Last week, the Jewish Agency’s board of governors elected Isaac Herzog to be its next chairman. Herzog, the leader of the Opposition in the Knesset (a position he will abdicate, along with his duties as a member of Knesset, in order to assume the new role), will take over from Natan Sharansky, who during his nine years at the helm of one of Israel’s pre-eminent institutions and the largest Jewish non-profit in the world, worked to evolve the Jewish Agency’s focus from encouraging aliyah to fostering Jewish peoplehood and identity. (“It’s not enough to speak about aliyah,” Sharansky said in 2010. “It can’t be our goal (just) to bring more Jewish people (to Israel).”)
Herzog, who said he accepted the post because of “the significant challenges that lie ahead for the relationship between the Jewish people and the State of Israel,” beat out Yuval Steinitz, a Likud MK and Israel’s minister of national infrastructure, energy and water resources, who was, according to various media reports, Prime Minister Benjamin Netanyahu’s preferred candidate for the post. Historically, the Jewish Agency has affirmed the prime minister’s choice when it comes to selecting a chairman, but it changed its own bylaws a decade ago, so that the prime minister’s approval would no longer be necessary to make leadership decisions.
Bougie, as Herzog is affectionately (and alternatively, less-than-affectionately) known, found himself almost immediately caught up in a public dispute when, during an Israeli TV interview on the eve of his election, he described intermarriage as a “plague” (using the Hebrew word “magefa”) that “we have to rack our brains to figure out how to solve.” Days later, and after some outcry that his remarks were insensitive to intermarried Jews, he suggested he hadn’t meant to use “magefa” as a negative term, but rather as Hebrew slang. (“A Jew is a Jew is a Jew, no matter which stream he belongs to, if he wears a skullcap or not,” he added.)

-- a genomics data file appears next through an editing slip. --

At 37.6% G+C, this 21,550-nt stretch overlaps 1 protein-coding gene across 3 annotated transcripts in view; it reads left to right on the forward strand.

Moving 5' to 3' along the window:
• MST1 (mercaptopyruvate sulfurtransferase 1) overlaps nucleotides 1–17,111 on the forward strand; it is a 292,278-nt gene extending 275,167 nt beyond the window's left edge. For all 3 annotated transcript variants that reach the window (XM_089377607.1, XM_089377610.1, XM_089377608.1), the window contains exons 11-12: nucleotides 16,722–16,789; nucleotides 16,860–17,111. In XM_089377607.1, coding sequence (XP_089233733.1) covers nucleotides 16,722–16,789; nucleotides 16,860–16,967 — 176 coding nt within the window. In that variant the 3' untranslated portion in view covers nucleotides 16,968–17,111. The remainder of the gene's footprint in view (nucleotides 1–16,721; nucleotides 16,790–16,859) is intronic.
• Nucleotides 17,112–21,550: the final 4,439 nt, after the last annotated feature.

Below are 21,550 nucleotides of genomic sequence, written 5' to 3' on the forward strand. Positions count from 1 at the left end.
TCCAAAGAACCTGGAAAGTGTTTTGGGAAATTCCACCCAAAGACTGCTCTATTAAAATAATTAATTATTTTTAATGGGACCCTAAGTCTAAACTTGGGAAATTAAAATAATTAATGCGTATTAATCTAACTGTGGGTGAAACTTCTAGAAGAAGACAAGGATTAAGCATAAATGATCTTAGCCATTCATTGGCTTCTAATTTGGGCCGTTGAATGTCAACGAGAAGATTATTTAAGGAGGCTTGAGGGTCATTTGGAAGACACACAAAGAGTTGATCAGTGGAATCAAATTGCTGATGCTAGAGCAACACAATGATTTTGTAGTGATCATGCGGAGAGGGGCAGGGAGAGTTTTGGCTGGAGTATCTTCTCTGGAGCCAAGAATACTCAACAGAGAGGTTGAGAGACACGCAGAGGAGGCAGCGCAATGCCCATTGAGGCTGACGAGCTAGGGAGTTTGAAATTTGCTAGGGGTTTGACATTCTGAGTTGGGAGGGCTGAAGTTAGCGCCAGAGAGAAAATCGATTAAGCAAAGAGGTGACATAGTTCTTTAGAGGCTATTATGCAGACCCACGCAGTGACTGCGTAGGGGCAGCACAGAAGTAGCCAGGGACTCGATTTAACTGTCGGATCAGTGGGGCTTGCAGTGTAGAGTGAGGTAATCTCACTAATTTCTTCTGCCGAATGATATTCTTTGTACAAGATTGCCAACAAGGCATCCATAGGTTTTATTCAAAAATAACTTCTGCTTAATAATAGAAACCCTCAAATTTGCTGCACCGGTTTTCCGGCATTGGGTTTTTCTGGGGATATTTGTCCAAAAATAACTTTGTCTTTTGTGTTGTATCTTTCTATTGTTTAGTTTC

Herzog’s intermarriage controversy follows on the heels of Michael Chabon’s May commencement address at Hebrew Union College in Los Angeles, where the award-winning Jewish-American author made the case in favour of intermarriage before a group of graduating rabbis. “Any religion that relies on compulsory endogamy to survive,” he said, “has, in my view, ceased to make the case for its continued validity in the everyday lives of human beings.” Intermarriage, Chabon argued, is “the source of all human greatness.” The speech was widely panned – at least one graduate walked out midway – and Chabon faced severe criticism from virtually all corners of the Jewish world. (In an ironic twist, Philip Roth, who made a literary career out of fetishizing intermarriage, and was vilified in many Jewish circles for it, died just days later; with his graduation speech, Chabon would appear to have assumed Roth’s mantle.)
Neither Herzog nor Chabon were particularly eloquent in their positions on intermarriage. But whereas Chabon was entirely dismissive of the issue, at least Herzog’s words suggest an awareness that intermarriage is indeed a serious issue that the Jewish world needs to address, and that it best be done in partnership with the Jewish state. We’ll see if he can make it happen.